Last week was not particularly eventful neither for equities as whole nor for luxury stocks specifically. The only remarkable piece of news recorded was once again to be found within the US market where the S&P 500 managed to close for the first time above the 3000 threshold.
Overall US stocks closed slightly positive while on the other hand their European counterparts declined slightly for the week. Overall performances were fairly muted among luxury stocks, as you can see the YTD hierarchy in our basket stayed all but unchanged. Obviously no trend keep going indefinitely without weeks marked by profit taking and higher volatility, all in all though once again luxury stocks scored better performances than the general market. Many, although not all, of the weaker names were once again beneficiaries of a positive rotation.
The current phase is indeed one marked by a decreasing dispersion of returns, a process helped also by valuations that are not exactly compelling. It is nonetheless quite encouraging investors feel ebullient enough to venture into what was until not long go uncharted territory. When it comes to what we call the core of our portfolio, a cluster of names where some of the largest and most exclusive luxury companies can be found, the ongoing developments could be correctly classified as a transitional time. Or in sell-side financial institutions lingo such luxury companies are now a hold.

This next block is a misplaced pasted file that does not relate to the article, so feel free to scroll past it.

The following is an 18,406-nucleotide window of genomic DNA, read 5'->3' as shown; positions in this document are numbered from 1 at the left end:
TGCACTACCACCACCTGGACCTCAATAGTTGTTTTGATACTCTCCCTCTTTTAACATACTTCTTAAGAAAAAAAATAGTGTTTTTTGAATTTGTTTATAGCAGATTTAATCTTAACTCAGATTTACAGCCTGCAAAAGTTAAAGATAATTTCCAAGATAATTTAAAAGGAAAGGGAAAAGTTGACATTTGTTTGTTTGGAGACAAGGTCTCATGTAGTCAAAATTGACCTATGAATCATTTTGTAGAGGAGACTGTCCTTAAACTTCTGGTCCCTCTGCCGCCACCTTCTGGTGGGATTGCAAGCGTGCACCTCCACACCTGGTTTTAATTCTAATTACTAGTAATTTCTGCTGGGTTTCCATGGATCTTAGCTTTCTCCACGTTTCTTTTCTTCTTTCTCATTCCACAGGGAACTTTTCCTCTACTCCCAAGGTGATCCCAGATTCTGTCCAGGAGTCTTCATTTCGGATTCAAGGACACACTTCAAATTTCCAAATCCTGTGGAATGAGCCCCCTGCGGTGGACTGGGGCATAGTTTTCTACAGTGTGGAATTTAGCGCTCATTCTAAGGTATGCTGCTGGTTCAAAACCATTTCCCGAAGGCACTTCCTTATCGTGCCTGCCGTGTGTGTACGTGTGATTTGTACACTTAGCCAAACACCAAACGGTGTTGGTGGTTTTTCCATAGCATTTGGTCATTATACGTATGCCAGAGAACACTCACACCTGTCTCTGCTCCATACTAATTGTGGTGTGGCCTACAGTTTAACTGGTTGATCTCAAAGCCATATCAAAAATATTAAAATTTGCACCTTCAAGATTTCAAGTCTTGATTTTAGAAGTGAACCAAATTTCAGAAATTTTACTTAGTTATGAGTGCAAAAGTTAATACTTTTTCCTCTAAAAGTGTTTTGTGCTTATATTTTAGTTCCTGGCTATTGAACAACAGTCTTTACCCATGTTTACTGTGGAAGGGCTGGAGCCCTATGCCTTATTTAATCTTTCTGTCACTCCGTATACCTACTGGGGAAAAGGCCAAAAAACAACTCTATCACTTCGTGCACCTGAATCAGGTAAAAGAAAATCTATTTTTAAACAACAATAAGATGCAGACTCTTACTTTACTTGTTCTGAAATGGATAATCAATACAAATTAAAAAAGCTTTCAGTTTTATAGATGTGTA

By that we mean it is probably still too early to liquidate positions as they’re not overtly in bubble territory, at the same time it is quite likely preferable not to initiate new ones in this niche. We are also going through a phase of low volatility, that would offer the chance to partially hedge our portfolio by acquiring additional exposure to financial products that are long vol.[table id=18 /]